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A Lot or a Little?
What you will—and won't—find in this movie.
Since the asteroid hurtling toward Earth is just a random act, the movie doesn't really have an overt message, but a smaller one is the sheer self-preservation instinct that humans have. A number of people combine forces to save the lives of everyone else on the planet; it's a good example of teamwork and problem-solving.
Positive Role Models
The movie likes to play with the idea of the scruffy, outcasts becoming the movie's heroes, so it's arguable whether any of them make good role models. For example, Harry Stamper (Bruce Willis) is cantankerous, quick to anger, and overprotective of his daughter, but underneath, he's a genuinely good man who sacrifices everything to save the ones he loves.
Violence & Scariness
Contains heavy fantasy violence, with giant asteroids crashing into earth, and massive destruction. Several characters -- both major and minor -- die onscreen. One character tries to shoot another with a gun, and the scene is played for laughs. There is also plenty of verbal sparring and arguing.
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Sex, Romance & Nudity
A.J. and Grace are seen in bed together, twice, with plenty of flirting and kissing, although the movie makes it clear that they are in love and are planning to marry. One character goes to a strip club, though no nudity is seen. Michael Clarke Duncan's bare behind can be glimpsed in one shot.
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At least two uses of "f--k," as well as "s--t," "bitch," "ass," "goddamn," "hell," "horny," "Jesus" and "God."
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Products & Purchases
The movie Star Wars is mentioned at least once.
Drinking, Drugs & Smoking
Characters sit in bars, though no one actually appears to drink onscreen. There is also some discussion of the various drugs that characters have tried in the past (including horse tranquilizers).
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Parents Need to Know
Parents need to know that this movie was a hit summer blockbuster from 1998 about an asteroid that threatens to wipe out the Earth; only a team of scruffy, outcast drillers can save the day. It's a very typical, traditional disaster movie, with massive amounts of destruction and the onscreen deaths of both major and minor characters. It contains middling amounts of language and some sexual situations, but the main concern is the intensity of the violence. The entire scenario -- the possible extinction of absolutely everything and everyone on Earth -- may be a bit too much for younger viewers. To stay in the loop on more movies like this, you can sign up for weekly Family Movie Night emails.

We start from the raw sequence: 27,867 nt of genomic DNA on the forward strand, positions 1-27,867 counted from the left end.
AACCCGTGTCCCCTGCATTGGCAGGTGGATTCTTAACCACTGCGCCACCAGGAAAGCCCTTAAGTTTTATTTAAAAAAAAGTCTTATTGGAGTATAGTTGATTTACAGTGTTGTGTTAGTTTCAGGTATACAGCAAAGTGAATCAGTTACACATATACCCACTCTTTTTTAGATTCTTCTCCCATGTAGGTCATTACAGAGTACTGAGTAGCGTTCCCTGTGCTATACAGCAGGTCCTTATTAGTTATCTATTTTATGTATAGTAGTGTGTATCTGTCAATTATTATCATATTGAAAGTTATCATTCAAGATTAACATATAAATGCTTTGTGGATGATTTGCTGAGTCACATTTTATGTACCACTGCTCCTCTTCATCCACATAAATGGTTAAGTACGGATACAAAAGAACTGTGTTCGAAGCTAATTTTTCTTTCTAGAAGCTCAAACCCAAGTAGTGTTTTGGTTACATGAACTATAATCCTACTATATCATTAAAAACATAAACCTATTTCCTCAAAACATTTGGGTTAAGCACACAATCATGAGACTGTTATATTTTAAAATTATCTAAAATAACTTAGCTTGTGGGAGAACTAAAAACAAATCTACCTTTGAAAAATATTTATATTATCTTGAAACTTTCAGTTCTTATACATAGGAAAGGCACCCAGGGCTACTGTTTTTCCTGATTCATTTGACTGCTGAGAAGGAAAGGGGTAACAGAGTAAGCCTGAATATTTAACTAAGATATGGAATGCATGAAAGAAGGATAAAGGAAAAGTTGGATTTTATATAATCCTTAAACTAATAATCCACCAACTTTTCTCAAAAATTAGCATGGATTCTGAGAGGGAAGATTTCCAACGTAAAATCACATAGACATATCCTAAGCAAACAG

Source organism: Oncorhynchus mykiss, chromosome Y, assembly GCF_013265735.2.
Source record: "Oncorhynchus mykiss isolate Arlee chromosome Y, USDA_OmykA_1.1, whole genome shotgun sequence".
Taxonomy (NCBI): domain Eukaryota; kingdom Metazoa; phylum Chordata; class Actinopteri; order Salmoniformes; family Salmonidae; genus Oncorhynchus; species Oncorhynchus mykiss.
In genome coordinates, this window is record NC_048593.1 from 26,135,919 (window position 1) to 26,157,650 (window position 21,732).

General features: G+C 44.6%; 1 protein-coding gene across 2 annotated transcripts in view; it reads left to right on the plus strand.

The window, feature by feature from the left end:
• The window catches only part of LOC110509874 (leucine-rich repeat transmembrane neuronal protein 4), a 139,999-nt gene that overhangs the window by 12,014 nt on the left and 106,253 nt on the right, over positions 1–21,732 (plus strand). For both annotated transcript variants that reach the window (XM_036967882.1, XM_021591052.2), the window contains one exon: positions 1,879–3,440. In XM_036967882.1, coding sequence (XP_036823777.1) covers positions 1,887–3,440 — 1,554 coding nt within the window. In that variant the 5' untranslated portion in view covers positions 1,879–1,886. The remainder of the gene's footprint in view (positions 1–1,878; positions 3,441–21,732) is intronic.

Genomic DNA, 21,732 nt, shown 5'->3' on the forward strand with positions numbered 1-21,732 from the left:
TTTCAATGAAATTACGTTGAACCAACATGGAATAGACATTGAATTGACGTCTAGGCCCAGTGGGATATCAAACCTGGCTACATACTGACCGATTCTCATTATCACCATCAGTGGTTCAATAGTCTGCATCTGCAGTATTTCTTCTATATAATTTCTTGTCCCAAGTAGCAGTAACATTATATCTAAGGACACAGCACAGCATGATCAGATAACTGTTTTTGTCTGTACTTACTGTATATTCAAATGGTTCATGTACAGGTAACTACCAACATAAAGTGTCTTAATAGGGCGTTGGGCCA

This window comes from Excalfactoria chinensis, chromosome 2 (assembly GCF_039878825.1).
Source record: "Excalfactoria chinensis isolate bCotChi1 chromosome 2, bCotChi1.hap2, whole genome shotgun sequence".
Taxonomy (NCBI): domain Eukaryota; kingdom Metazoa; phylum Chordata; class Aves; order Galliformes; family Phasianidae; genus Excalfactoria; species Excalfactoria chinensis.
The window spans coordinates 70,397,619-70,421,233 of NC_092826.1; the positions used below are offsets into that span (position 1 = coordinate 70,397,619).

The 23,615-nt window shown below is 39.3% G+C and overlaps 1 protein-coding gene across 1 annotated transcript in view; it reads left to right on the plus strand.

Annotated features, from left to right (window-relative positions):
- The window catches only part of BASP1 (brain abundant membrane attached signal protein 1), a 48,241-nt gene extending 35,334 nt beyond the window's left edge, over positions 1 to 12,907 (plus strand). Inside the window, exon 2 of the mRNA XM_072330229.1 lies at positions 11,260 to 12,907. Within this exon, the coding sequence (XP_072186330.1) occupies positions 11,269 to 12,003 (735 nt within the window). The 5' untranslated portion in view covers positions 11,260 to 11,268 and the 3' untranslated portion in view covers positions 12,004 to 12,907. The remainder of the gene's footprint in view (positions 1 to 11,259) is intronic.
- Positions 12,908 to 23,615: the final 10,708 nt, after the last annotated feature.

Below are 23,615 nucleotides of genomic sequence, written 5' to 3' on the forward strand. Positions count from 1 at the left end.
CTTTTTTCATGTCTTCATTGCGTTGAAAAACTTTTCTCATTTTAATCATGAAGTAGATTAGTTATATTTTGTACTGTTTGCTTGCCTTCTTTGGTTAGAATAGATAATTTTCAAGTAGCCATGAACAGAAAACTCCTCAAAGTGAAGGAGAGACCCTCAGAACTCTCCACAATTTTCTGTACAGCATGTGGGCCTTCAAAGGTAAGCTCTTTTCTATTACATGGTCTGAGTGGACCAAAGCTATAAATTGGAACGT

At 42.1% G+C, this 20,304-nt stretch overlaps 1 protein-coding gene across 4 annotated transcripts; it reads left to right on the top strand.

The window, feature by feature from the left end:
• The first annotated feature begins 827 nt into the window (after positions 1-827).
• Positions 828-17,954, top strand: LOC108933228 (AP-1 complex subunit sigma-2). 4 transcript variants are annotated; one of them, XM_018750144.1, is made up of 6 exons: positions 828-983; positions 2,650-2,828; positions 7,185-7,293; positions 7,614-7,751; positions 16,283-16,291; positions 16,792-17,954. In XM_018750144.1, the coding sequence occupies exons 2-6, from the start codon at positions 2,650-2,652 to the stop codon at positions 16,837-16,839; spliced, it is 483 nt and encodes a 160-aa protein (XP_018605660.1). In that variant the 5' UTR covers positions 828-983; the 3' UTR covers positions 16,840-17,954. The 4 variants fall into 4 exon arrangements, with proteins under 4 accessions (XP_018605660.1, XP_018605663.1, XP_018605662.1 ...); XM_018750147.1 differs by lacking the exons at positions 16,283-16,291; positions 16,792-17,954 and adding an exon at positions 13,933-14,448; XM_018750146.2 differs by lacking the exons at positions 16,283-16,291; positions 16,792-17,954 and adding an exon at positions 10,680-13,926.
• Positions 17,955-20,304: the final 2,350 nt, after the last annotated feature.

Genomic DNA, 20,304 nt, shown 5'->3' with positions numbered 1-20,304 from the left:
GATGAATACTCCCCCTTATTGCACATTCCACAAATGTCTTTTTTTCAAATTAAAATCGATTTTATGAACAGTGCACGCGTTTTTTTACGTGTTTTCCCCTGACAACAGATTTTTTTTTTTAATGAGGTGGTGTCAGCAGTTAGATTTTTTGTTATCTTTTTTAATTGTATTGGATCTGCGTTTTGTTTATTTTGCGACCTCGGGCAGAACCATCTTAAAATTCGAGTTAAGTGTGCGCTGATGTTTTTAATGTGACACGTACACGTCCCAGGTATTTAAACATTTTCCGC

Is It Any Good?
Produced by Jerry Bruckheimer and directed by Michael Bay (The Rock, Pearl Harbor), ARMAGEDDON is a super-packaged product, designed and marketed rather than created. It's noisy, glossy, and excessive, and more than a tad simplistic -- but it's also nearly irresistible. It has a huge cast of stars and character actors, all playing instantly likeable misfits and outsiders that grab our affections and never let go.
The cliffhanger setups and payoffs come right out of the silent era, complete with ticking clocks counting down to the last second, but these creaky old devices still work like gangbusters. The movie's major drawback is that it cheerfully plays with the terrifying concept of the complete extinction of everything and everyone on Earth. Younger and sensitive viewers who think a little too much about this setup may find themselves lying awake for nights afterward.
Did we miss something on diversity?
Research shows a connection between kids' healthy self-esteem and positive portrayals in media. That's why we've added a new "Diverse Representations" section to our reviews that will be rolling out on an ongoing basis. You can help us help kids by suggesting a diversity update.